They say Rome wasn’t built in a day, but it only took six hours last weekend for 200 volunteers to construct a new children's playground in Hazelwood.
More than 160 volunteers braved a nasty forecast Saturday to kick off the next phase in the ongoing economic revitalization of Pittsburgh’s Hazelwood neighborhood.
The thunderstorms never materialized, but a new playground between Lyle Street and Roma Way did. The recreational area is the main attraction of the growing Hazelwood Play Trail, which comprises a number of kid-focused, community-building areas in a 1-mile radius of the Hazelwood Branch of the Carnegie Library on Second Street. The planned 10-attraction trail already has a large gardening area tended by a local resident, and next up is the Elizabeth Street Parklet, an open space and community area to be created this fall.
“It’s not necessarily hiking through the woods, but it is like walking through the neighborhood and walking from one place to the next place with the concept of play in mind,” says Cara Ciminillo, executive director of Pittsburgh Association for the Education of Young Children (PAEYC).
Marilyn Russell eats, sleeps and drinks art appreciation.
When you walk with Russell through the galleries of the Carnegie Museum of Art, it's as if she knows every individual painting, sculpture and piece of furniture.
She engages whoever is with her with questions and history about the pieces of art. On a recent field trip for students from Environmental Charter School, Russell observed as each of the groups of first-graders made their way through the “Silver to Steel: The Modern Designs of Peter Muller-Munk” exhibit. That's part of her job as curator of education for the museum. But those who know her realize it's more of a passion than an occupation.
Some of my most vivid childhood memories are running wild through Laumeier Sculpture Park outside St. Louis, Missouri, with a pack of siblings and cousins. The 105-acre park is more like an open-air museum dotted with sculptures that tower 65 feet into the air and holes that fall several feet into the dirt.
As we played tag and turned the abstract pieces of art into our pirate ships and dungeons, we were acutely aware of the absence of “no touching” signs on many of the sculptures. No sign meant climbing or hanging wasn’t against the rules, right?
Looking back, I’m certain these memories stay in sharp focus because our play had an element of risk. Not danger, really—only a sense of exhilaration when climbing and sliding on sculptures slightly taller and unfamiliar than I was used to.
Last February, a group called the Playful Pittsburgh Collaborative hosted its second community conversation at the Carnegie Museum of Art. The topic? The role of risk in children’s play. And although it was the dead of winter, more than 300 people registered for the event.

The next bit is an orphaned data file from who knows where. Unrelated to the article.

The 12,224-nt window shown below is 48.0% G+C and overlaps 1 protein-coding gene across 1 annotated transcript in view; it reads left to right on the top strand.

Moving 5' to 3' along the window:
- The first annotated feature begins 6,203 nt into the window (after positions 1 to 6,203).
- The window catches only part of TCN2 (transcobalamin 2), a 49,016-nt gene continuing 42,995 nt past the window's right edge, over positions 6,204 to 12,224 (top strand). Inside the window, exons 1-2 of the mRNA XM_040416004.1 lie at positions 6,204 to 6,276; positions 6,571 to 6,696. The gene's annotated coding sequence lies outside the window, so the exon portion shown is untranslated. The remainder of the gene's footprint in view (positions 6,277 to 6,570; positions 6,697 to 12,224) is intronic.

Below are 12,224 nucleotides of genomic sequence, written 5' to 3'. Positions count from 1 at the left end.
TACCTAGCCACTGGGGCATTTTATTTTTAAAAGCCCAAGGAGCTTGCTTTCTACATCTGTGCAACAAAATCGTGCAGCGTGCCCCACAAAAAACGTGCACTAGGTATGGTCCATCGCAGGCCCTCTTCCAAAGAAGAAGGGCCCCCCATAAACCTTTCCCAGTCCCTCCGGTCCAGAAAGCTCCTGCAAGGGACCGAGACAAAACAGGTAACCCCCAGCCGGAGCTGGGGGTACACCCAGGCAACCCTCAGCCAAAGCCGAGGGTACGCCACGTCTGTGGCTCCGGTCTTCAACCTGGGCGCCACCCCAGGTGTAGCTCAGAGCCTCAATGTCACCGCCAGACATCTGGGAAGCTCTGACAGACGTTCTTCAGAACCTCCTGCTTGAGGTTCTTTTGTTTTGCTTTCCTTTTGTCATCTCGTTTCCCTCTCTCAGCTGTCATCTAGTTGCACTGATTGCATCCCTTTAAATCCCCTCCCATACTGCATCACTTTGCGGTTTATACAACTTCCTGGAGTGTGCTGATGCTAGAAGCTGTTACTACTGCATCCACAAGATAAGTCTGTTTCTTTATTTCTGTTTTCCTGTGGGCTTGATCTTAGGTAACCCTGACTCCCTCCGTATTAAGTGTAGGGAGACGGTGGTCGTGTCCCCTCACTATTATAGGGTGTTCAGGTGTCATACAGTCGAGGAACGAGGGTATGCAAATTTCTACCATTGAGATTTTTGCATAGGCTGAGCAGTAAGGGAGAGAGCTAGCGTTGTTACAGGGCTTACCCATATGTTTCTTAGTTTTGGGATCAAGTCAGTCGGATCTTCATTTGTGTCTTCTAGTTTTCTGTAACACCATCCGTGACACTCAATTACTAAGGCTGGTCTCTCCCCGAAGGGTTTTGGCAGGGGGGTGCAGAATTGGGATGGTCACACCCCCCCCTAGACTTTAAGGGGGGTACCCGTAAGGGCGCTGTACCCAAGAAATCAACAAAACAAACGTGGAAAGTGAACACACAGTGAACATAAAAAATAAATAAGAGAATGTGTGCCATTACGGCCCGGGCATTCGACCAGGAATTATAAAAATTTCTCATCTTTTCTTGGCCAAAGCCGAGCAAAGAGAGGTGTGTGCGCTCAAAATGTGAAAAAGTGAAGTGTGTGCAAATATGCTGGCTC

It took the collaborative by surprise.
“This was the community conversation that surprised us the most,” said Cara Ciminillo, operations director at the Pittsburgh Association for the Education of Young Children (PAEYC). “It was such a thought provoking conversation starter that you really pulled in lots of people.”
The conversation drew educators, parents, city officials, nonprofit organizations, and even two grocery store owners who wanted to know what their role could be in supporting play in their neighborhoods.
Play was a central theme of the 2013 Carnegie International, with The Playground Project exhibition and Lozziwurm play sculpture encouraging a larger ongoing discussion about the way we approach childhood, risk, public space, and education. And it’s a topic that remains timely. In a recent segment on NPR, for example, it was reported that time on the playground may be more important than time in the classroom.
“The experience of play changes the connections of the neurons at the front end of your brain,” Sergio Pellis, a researcher at the University of Lethbridge in Alberta, Canada, told NPR’s Jon Hamilton. “And without play experience,” he said, “those neurons aren’t changed.”
With the weather warming and summer vacation nearing, children are scampering to playgrounds to find friends and burn off energy — that is, if they have unscheduled time and a play space in the neighborhood.
Those are just two of the interests of the Playful Pittsburgh Collaborative, a group of local organizations and individuals that have united to focus on play. Its issues include the intrinsic benefits of play and the effect on playground design of what some consider to be exaggerated concerns with risk. Although it is based in Pittsburgh, the collaborative hopes that interest in rethinking play and playgrounds will extend to organizations beyond the city and Allegheny County.
Pittsburgh has been named a Playful City by the Humana Foundation for three years now—but what are we doing to make sure more of us are playing, for all its impact on health and learning?
That’s the question that bothered Cara Ciminillo, director of operations for the Pittsburgh Association for the Education of Young Children (PAEYC).